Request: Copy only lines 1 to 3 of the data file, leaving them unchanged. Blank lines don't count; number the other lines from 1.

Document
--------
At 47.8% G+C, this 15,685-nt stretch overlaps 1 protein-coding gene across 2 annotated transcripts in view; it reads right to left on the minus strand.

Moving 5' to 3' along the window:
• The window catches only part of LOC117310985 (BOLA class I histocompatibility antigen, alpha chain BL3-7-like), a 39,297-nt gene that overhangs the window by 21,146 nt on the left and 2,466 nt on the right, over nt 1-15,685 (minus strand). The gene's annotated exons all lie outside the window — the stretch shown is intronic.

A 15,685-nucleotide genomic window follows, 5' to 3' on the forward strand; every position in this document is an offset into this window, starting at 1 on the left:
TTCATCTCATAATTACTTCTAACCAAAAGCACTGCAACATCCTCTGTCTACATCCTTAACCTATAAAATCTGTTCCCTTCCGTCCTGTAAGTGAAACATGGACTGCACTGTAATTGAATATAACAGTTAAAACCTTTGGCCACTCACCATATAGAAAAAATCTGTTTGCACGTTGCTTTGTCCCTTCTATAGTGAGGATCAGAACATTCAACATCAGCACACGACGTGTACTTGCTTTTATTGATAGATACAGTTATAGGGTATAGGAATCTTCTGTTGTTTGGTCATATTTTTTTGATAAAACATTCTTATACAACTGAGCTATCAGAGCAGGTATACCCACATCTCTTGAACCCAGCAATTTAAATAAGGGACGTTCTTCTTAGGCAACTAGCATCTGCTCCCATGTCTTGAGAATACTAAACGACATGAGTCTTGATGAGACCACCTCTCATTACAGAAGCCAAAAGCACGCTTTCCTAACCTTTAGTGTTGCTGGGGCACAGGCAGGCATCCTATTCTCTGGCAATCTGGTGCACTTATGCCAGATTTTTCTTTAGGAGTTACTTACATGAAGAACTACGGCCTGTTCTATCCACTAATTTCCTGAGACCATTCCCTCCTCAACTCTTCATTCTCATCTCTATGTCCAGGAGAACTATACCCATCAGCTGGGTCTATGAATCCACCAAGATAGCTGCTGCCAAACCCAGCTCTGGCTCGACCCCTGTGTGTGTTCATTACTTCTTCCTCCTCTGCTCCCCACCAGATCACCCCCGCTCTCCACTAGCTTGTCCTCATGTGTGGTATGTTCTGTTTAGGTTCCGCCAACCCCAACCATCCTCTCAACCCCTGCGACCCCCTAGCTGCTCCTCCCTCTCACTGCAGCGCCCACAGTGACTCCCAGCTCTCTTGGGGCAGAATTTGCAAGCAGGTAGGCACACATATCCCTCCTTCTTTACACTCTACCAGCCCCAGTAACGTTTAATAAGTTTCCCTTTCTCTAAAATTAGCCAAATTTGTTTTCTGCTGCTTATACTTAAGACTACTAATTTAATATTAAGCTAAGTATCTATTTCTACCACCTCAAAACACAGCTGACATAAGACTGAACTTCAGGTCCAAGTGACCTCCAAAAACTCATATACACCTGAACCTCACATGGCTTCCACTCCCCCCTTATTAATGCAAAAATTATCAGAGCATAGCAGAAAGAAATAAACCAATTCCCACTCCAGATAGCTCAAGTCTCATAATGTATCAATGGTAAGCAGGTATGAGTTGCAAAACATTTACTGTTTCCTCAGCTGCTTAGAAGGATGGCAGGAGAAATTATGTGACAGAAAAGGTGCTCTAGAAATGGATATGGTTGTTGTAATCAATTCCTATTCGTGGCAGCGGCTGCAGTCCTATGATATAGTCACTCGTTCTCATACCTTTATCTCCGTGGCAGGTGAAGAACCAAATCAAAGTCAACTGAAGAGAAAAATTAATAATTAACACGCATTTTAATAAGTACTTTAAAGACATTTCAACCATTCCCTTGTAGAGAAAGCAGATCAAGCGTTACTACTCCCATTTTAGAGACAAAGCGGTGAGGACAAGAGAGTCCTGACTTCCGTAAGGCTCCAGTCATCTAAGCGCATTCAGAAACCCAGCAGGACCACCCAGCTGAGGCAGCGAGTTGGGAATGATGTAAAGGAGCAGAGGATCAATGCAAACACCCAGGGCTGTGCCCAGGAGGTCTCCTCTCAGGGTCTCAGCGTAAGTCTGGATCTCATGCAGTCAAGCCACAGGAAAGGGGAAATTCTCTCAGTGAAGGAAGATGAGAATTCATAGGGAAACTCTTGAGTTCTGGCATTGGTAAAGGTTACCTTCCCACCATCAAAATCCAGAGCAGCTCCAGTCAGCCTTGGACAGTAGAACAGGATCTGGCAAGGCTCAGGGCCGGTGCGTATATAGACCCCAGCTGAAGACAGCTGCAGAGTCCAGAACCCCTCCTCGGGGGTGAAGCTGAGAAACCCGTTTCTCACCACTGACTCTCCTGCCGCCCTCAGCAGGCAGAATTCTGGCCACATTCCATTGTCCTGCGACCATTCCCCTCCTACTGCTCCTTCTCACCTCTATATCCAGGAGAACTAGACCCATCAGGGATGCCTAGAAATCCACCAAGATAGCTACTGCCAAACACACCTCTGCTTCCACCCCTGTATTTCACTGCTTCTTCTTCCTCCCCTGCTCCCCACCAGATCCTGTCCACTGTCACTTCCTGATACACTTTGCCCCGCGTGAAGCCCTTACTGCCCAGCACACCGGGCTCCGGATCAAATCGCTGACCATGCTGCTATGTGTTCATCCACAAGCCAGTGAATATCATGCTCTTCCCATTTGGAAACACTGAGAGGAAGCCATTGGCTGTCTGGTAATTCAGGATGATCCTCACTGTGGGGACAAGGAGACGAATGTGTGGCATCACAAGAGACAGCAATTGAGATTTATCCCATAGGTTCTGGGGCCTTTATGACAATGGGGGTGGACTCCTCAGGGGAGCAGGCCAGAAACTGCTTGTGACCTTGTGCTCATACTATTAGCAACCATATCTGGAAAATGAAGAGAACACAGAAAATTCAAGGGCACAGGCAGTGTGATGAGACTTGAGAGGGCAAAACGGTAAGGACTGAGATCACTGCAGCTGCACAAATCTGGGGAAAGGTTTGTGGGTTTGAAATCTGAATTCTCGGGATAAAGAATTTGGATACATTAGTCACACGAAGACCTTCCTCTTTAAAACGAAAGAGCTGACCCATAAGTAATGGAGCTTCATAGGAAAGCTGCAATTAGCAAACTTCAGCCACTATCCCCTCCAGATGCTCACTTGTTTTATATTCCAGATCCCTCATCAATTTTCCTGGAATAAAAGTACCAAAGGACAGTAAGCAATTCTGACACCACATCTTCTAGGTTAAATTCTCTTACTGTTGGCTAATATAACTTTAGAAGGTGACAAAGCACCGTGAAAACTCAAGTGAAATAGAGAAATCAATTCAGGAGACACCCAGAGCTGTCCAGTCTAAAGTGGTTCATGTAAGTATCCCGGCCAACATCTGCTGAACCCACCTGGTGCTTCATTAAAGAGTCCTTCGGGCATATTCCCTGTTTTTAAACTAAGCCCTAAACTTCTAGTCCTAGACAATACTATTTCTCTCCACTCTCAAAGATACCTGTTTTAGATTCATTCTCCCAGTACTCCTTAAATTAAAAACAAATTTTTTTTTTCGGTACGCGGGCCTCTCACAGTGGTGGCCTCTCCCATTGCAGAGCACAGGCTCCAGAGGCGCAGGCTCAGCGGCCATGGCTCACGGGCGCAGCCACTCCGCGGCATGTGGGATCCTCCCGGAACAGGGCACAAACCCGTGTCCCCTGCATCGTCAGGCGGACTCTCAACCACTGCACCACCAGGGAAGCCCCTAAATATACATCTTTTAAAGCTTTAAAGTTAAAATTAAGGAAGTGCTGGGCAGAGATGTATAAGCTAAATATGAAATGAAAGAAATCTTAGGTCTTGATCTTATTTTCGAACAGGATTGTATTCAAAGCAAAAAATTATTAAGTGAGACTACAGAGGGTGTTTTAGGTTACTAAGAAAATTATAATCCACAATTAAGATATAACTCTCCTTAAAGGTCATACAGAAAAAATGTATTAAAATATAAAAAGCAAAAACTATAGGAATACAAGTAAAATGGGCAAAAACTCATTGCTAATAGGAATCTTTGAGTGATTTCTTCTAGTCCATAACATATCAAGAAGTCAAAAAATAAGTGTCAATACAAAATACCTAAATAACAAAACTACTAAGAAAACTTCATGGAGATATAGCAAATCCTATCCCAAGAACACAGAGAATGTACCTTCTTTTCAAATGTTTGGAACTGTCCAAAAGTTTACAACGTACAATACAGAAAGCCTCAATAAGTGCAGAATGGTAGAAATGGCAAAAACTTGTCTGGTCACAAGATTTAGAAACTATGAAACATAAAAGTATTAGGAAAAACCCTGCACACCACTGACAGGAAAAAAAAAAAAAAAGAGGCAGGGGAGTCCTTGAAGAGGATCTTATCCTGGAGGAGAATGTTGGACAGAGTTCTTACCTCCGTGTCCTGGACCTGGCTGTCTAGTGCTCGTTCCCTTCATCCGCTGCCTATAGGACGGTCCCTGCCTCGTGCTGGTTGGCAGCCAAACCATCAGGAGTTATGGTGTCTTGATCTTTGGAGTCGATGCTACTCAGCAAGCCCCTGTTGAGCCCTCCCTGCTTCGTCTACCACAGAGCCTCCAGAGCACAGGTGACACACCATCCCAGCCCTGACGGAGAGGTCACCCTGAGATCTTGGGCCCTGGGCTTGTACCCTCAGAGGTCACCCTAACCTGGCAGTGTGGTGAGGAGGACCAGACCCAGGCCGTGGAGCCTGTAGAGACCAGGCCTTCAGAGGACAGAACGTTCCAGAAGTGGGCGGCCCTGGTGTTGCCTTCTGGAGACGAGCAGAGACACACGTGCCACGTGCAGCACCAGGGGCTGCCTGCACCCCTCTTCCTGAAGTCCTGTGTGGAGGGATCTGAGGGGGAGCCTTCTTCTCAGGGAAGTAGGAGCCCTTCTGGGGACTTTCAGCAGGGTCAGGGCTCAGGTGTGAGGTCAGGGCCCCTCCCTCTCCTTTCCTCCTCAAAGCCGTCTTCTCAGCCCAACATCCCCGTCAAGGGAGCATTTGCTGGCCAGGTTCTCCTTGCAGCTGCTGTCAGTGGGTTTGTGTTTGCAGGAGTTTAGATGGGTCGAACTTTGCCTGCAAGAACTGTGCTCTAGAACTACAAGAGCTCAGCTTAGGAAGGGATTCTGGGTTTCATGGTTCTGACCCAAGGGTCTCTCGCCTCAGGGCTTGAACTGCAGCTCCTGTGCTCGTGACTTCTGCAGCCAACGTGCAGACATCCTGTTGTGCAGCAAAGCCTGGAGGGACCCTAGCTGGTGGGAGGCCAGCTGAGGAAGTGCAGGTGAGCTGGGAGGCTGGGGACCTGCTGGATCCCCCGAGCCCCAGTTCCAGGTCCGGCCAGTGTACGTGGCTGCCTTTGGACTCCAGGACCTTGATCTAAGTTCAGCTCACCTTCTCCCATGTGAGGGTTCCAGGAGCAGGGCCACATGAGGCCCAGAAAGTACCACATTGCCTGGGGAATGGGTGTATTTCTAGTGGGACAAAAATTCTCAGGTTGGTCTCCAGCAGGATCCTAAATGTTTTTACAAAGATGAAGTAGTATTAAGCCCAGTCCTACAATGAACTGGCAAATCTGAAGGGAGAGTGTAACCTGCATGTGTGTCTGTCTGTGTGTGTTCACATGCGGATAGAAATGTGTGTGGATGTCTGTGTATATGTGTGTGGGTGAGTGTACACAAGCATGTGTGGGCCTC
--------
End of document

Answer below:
At 47.8% G+C, this 15,685-nt stretch overlaps 1 protein-coding gene across 2 annotated transcripts in view; it reads right to left on the minus strand.

Moving 5' to 3' along the window:
• The window catches only part of LOC117310985 (BOLA class I histocompatibility antigen, alpha chain BL3-7-like), a 39,297-nt gene that overhangs the window by 21,146 nt on the left and 2,466 nt on the right, over nt 1-15,685 (minus strand). The gene's annotated exons all lie outside the window — the stretch shown is intronic.